The Ultimate Barricade Guide
Knowing which barricade to use can be a bit tricky, as there are quite a few variables to sort through. First let’s look at the different options and their applications:
Type I Barricade: Has reflective sheeting on the upper half of the barricade, and not the lower. They are ideal for pedestrian traffic and other types of control where maximum reflective sheeting is not needed. Since reflective sheeting can be the most expensive part of the barricades, Type I barricades tend to have a lower price.
Type II Barricade: Has reflective sheeting on the upper and lower boards of the barricade. They are most often used on roads that have detours or closings, as well as other types of control that require maximum reflective sheeting. Type II’s are smaller than Type III’s, making them ideal in situations with limited space.
Type III Barricade: Has three reflective boards, all with sheeting. They are able to block entire lanes of traffic, making them ideal for road closers or detours. Although they may be tricky to store due to their size, there are collapsible options available with 4’,6’,8’ and 10’ boards.
Other types of products used for traffic and crowd control are: A-Frame Barricades, Concrete Barriers, Safety Barricades, Steel Barricades and Water Filled Barricades. Make sure to fully understand the proper application before purchasing and using each product.
When choosing between barricades, you generally have two options with the make: plastic barricades or steel legs with plastic boards.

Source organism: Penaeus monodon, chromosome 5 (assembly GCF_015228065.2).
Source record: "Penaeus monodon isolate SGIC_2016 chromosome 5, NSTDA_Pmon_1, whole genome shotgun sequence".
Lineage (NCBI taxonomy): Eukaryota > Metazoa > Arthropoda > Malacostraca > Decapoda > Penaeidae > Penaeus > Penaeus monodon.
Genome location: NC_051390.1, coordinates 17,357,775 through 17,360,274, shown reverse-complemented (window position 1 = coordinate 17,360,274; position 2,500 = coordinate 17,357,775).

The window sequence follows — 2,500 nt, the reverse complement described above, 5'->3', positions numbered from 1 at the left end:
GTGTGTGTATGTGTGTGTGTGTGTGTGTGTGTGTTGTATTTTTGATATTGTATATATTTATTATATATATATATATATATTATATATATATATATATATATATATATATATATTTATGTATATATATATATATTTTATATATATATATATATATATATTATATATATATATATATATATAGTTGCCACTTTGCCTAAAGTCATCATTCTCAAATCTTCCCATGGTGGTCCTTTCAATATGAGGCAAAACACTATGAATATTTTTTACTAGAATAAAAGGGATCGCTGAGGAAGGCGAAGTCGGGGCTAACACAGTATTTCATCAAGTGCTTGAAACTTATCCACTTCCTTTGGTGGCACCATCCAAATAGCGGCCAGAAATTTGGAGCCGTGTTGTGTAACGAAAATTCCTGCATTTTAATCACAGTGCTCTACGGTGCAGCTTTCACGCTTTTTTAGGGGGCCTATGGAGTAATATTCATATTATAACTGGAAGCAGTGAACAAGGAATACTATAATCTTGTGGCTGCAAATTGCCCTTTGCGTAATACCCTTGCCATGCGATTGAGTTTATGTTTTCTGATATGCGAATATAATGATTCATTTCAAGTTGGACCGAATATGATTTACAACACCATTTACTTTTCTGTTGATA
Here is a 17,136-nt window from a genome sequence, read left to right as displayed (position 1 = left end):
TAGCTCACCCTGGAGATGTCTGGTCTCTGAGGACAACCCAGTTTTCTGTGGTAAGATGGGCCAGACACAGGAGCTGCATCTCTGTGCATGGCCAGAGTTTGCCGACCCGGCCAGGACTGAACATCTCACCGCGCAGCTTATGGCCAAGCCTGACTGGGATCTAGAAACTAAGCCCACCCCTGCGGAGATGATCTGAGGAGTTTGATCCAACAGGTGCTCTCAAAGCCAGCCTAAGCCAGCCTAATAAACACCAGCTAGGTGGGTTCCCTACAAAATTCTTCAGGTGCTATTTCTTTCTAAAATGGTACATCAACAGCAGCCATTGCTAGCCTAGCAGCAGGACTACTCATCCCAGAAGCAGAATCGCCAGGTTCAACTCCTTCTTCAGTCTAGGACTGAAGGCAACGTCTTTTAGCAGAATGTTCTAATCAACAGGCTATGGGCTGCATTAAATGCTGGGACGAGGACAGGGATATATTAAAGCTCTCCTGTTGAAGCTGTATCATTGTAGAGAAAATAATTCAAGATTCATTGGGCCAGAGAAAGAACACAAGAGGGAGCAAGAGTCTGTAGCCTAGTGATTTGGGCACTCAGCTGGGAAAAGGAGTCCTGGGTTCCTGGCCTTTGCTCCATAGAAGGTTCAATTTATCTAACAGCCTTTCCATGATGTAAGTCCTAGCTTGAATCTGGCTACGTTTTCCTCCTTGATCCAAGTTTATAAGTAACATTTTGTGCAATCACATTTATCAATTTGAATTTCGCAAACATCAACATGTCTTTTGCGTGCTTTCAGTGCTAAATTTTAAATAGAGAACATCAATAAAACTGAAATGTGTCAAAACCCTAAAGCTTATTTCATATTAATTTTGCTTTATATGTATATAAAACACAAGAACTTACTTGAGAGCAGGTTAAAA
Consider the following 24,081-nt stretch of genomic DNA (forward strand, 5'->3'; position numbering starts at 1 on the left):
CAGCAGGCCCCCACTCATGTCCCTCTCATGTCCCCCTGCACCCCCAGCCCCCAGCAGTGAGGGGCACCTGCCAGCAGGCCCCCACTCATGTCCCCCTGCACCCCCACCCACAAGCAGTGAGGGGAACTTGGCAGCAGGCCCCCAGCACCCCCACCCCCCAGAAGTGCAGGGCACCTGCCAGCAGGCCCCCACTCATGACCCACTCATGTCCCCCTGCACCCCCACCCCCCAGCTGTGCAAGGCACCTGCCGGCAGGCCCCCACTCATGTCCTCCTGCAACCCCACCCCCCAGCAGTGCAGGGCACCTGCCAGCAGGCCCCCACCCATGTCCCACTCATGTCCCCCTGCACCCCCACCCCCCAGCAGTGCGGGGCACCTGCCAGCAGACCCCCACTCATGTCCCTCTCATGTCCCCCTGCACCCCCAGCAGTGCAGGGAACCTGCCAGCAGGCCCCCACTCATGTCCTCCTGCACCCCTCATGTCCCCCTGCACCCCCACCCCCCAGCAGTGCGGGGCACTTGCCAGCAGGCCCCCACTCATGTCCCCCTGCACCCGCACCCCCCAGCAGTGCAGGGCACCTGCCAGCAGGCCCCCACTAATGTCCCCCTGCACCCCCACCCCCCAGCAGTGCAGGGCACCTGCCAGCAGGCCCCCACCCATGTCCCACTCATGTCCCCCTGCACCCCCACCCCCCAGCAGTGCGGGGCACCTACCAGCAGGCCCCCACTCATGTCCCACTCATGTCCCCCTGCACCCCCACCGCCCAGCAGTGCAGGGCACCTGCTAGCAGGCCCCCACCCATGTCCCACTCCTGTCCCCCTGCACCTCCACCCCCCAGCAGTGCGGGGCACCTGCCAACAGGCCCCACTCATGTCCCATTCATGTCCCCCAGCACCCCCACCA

Plastic Barricades: Economical, strong and stack-able. The legs and board are molded into one piece, it never rusts or needs painting, and the legs never need straightening.
Steel Legs: Boards can be replaced and legs can be repaired. Steel is strong and dense, wont warp.
Depending on your state codes, particular sheeting may be required on your barricades.
Engineering Grade (EG): The least effective sheeting, used in less serious situations. It has the lowest shelf life and can be difficult to remove once applied with adhesives.
High Intensity Prismatic (HIP): More reflective and effective than EG, often times used on standard road signs as well as traffic safety devices. It is reflective during the day and at night, and protects against scratches and other forms of tear. Although HIP sheeting is not as effective as Diamond Grade, the difference in price is appealing.
Diamond Grade (DG): The most reflective sheeting, required in many states for most applications. It can be seen from greater distances and is superior to its alternatives in every category besides price. Still, when it comes to traffic and pedestrian safety, price becomes of less importance.
Orange and white stripes are used in almost every circumstance, however red and white stripes may be used at the dead end of roads or where permanent closings are marked.
Our barricades are sheeted to have both right and left facing sheeting on opposite sides.
Right Barricade: placed on the right side of the road, as traffic passes to its left. The orange and white sheeting should be sloping downwards from right to left.
Left Barricade: placed on the left side of the road, as traffic passes to its right. The orange and white sheeting should be slopping downwards from left to right.